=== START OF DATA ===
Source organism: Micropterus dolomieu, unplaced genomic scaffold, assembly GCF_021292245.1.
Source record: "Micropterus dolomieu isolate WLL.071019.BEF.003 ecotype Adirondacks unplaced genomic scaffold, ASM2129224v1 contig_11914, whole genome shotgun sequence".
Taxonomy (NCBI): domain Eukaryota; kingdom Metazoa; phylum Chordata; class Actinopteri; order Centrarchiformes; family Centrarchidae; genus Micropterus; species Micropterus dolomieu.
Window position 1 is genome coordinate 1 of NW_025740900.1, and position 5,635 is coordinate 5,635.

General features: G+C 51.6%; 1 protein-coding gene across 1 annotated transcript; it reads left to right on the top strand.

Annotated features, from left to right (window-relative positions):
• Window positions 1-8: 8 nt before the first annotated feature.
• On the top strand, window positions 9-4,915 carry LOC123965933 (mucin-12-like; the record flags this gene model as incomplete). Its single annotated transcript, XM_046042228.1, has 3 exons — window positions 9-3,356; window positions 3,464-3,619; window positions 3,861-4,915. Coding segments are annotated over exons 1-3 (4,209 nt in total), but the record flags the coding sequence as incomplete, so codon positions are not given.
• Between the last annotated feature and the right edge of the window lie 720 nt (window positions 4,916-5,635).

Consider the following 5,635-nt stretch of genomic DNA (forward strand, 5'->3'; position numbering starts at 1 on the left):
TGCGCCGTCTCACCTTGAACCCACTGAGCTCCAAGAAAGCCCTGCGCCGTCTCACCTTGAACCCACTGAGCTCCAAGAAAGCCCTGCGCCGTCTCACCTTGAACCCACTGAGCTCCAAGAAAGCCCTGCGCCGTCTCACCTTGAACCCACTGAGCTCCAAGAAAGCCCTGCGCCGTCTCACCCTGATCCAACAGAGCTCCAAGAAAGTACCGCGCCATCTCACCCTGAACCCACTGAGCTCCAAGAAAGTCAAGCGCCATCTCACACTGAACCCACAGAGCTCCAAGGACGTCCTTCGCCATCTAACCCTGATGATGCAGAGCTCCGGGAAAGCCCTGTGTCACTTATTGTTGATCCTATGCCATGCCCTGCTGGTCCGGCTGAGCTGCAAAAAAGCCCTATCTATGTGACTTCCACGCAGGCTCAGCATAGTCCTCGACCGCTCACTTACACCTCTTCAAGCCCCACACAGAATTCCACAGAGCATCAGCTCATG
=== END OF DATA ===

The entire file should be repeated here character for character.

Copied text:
Source organism: Micropterus dolomieu, unplaced genomic scaffold, assembly GCF_021292245.1.
Source record: "Micropterus dolomieu isolate WLL.071019.BEF.003 ecotype Adirondacks unplaced genomic scaffold, ASM2129224v1 contig_11914, whole genome shotgun sequence".
Taxonomy (NCBI): domain Eukaryota; kingdom Metazoa; phylum Chordata; class Actinopteri; order Centrarchiformes; family Centrarchidae; genus Micropterus; species Micropterus dolomieu.
Window position 1 is genome coordinate 1 of NW_025740900.1, and position 5,635 is coordinate 5,635.

General features: G+C 51.6%; 1 protein-coding gene across 1 annotated transcript; it reads left to right on the top strand.

Annotated features, from left to right (window-relative positions):
• Window positions 1-8: 8 nt before the first annotated feature.
• On the top strand, window positions 9-4,915 carry LOC123965933 (mucin-12-like; the record flags this gene model as incomplete). Its single annotated transcript, XM_046042228.1, has 3 exons — window positions 9-3,356; window positions 3,464-3,619; window positions 3,861-4,915. Coding segments are annotated over exons 1-3 (4,209 nt in total), but the record flags the coding sequence as incomplete, so codon positions are not given.
• Between the last annotated feature and the right edge of the window lie 720 nt (window positions 4,916-5,635).

Consider the following 5,635-nt stretch of genomic DNA (forward strand, 5'->3'; position numbering starts at 1 on the left):
TGCGCCGTCTCACCTTGAACCCACTGAGCTCCAAGAAAGCCCTGCGCCGTCTCACCTTGAACCCACTGAGCTCCAAGAAAGCCCTGCGCCGTCTCACCTTGAACCCACTGAGCTCCAAGAAAGCCCTGCGCCGTCTCACCTTGAACCCACTGAGCTCCAAGAAAGCCCTGCGCCGTCTCACCCTGATCCAACAGAGCTCCAAGAAAGTACCGCGCCATCTCACCCTGAACCCACTGAGCTCCAAGAAAGTCAAGCGCCATCTCACACTGAACCCACAGAGCTCCAAGGACGTCCTTCGCCATCTAACCCTGATGATGCAGAGCTCCGGGAAAGCCCTGTGTCACTTATTGTTGATCCTATGCCATGCCCTGCTGGTCCGGCTGAGCTGCAAAAAAGCCCTATCTATGTGACTTCCACGCAGGCTCAGCATAGTCCTCGACCGCTCACTTACACCTCTTCAAGCCCCACACAGAATTCCACAGAGCATCAGCTCATG